India v England, 2nd ODI, Kochi January 15, 2013

Dhoni 'best in world' - Cook

ESPNcricinfo staff

Alastair Cook, England's captain, described MS Dhoni as one of the hardest players in the world to bowl to at the death after his counterattacking 72 from 66 balls late in India's innings provided the platform for their 127-run victory in the second ODI. Dhoni and Ravindra Jadeja added 96 in ten overs for the sixth wicket, taking apart England's inexperienced attack during the closing stages of the innings, and Cook said that coming up with a field and a bowling plan for his India counterpart was extremely tough.

"He [Dhoni] is probably the best player in the world in those situations, in these conditions," Cook said. "He does it time and time again. He's incredibly hard to bowl at and with that extra man in the circle, it's very, very hard to stop on these flat wickets."

Although James Tredwell conceded just nine runs combined from the 42nd and 44th overs, Cook opted for his pace trio of Steven Finn, Jade Dernbach and Chris Woakes at the death but they failed to keep a lid on India's scoring rate.

"You're always going to have hindsight, but probably one batsman you don't want an offspinner bowling to is Dhoni," Cook said. "We've seen him a number of times and with a spinner at the end, it's very hard to bowl to him. So, look, clearly when you get hit for 68 runs in the last five overs, you think, maybe you could have done things differently. But at the time, for me, it was a very big gamble to make."

The win drew India level at 1-1 in the five-match series but, despite the emphatic result, the top order again struggled, falling to 119 for 4 just past the midway stage of the innings before Dhoni, Suresh Raina and Jadeja rebuilt. The bowlers bounced back from conceding 325 in Rajkot to dismiss England for 158 but Dhoni said problems remained in both departments and they could not hope for the dominance of recent ODI series between the two sides in India.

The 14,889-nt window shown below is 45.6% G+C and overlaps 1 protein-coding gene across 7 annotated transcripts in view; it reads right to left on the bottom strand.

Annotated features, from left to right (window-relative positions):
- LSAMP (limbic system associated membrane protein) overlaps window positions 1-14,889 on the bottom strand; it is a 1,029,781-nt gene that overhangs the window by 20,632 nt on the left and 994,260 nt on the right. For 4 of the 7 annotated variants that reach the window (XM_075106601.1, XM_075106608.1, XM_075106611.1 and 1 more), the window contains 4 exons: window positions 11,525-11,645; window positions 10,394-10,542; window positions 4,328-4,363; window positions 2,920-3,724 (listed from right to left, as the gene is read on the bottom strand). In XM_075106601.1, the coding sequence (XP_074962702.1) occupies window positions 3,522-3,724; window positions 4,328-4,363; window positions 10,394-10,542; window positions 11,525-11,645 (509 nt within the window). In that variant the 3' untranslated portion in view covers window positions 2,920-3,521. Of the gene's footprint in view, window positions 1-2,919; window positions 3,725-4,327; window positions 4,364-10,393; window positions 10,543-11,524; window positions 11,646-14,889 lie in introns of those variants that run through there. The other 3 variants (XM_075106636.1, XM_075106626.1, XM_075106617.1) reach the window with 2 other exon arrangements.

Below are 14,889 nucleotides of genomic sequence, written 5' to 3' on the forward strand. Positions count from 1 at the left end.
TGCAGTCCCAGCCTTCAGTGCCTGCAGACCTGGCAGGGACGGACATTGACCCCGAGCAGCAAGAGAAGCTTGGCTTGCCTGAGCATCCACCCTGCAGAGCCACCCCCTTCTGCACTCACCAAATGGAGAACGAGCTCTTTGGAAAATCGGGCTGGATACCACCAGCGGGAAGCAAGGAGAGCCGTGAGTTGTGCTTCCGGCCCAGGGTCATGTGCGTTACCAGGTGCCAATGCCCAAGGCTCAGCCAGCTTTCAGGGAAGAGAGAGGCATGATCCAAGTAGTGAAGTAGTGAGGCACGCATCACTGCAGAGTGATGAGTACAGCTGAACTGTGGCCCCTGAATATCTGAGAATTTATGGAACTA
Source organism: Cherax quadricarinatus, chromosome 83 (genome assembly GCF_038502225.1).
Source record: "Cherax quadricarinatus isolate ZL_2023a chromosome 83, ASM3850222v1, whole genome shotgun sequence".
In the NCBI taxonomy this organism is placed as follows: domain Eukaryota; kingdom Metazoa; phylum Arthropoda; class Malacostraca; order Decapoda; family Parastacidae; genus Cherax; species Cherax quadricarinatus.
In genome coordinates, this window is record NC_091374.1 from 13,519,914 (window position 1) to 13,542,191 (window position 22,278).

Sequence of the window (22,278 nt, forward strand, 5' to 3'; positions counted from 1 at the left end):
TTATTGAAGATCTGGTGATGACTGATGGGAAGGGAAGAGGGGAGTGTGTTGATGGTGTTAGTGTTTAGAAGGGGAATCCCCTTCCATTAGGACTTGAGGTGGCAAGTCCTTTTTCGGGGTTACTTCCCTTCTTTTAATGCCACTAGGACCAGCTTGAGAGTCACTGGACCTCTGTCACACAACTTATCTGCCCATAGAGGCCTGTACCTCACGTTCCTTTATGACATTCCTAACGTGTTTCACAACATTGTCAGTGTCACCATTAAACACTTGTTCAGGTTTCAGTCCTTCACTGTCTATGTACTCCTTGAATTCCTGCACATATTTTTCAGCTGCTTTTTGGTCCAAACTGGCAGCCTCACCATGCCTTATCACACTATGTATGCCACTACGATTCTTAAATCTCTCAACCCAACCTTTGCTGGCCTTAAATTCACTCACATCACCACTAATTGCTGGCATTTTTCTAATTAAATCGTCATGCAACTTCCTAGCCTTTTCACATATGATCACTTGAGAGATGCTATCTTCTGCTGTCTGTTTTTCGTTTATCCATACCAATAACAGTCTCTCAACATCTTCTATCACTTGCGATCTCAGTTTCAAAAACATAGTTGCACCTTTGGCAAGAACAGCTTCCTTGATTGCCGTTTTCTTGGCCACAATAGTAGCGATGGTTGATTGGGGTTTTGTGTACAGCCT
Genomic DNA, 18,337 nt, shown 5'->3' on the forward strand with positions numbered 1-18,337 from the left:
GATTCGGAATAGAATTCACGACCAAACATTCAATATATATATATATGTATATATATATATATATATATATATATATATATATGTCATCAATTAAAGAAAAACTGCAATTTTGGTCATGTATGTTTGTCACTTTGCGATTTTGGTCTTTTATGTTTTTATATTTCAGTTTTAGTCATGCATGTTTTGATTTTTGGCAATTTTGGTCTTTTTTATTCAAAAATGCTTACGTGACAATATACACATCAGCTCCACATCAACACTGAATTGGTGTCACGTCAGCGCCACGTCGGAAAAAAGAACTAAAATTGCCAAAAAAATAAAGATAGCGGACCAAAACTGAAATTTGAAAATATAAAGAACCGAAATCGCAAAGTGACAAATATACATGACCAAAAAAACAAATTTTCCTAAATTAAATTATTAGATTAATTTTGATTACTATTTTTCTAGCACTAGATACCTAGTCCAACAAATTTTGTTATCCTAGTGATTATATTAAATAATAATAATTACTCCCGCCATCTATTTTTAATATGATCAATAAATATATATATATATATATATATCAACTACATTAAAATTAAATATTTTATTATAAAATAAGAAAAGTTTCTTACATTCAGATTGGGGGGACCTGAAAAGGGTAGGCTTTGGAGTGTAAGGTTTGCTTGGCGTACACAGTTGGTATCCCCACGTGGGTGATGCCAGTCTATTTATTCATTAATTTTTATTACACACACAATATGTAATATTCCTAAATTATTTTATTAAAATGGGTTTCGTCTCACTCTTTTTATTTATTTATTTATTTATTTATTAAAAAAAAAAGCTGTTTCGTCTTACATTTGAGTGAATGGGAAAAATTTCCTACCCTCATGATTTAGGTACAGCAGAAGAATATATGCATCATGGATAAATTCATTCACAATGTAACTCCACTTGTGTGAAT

"We're going through a stage when we don't have the same firepower when it comes to the bowling department. Our batting department is not able to convert those starts into a big innings. But we're fielding really well, and that's a big positive for us," he said.

Dhoni described the failure of the batsmen to go on when well set as a "big problem". He said: "If three or four batsmen make 50, then it's important at least one or two of them go on to make at least 75. So that the new batsmen coming after them, when say two quick wickets fall, then they won't feel that much pressure. I think it's very important. If you look at the good side, our batsmen are getting starts. Yes, I would like them to convert their starts to a big innings so that it won't put pressure on the rest."

Comments have now been closed for this article

  • Harmon on January 18, 2013, 21:59 GMT


    One final thing. Even at Sydney where as per you run making is easy and so should not count for much, we should see just how many did SRT and RT made.... After all, making the most of an opportunity is also a skill, agree?

    Let's see:

    SRT: 5 Mat, 9 Ins, 785 Runs@157, SR of 61. RT: 16 Mat, 27 Ins, 1480 Runs@67, SR of 63.

    What do we see?

    We see that SRT has scored more than half the runs of RT in only one-third of tests/innings at more than twice the avg at nearly the same SR.

    So my dear, we see that in tough conditions, in easy conditions, in mutually away conditions SRT is either miles miles ahead of RT or if he is behind then he is behind by a miniscule gap.

    With this, I am done. I hope you will come up with some fresh idea to somehow give a new twist to SRT's record and make it look less nice....

  • Harmon on January 18, 2013, 21:29 GMT


    Alright let's try your "Exclude Sydney" point. ST in Aus (-Syd):15 Mat, 1024 Runs@35.31 with 3 100s & 5 50s, SR of 57.43 RT in Ind (Agg): 14 Mat, 662 Runs@26.48 with 1 100 & 5 50s, SR of 51.39

    Even though your "Exclude Sydney" point is weird, what do we see when we use it?

    We find that even then SRT has scored much more runs than RT in a similar no of matches & similar no of innings (29/25) at a higher avg (obviously) with more scores of 50+/100+ at a higher SR and has also scored more 4s and more 6s.

    If your point was that Sachin had only scored runs in the flatter/familiar conditions of Sydney then this comment proves that even in those conditions that you think were tough/alien SRT has a better record than what RT has in India AS A WHOLE.

    And if you really want to talk of the toughest wicket in Aus The WACA there too SRT's avg is 37.66 compared to RT's 38.60. Wow, what huge lead RT has there over ST, right?

    Now, let's see what RTs record is if we exclude 2002-07 :-p

  • Harmon on January 18, 2013, 20:05 GMT

    @kristee: Highly selective.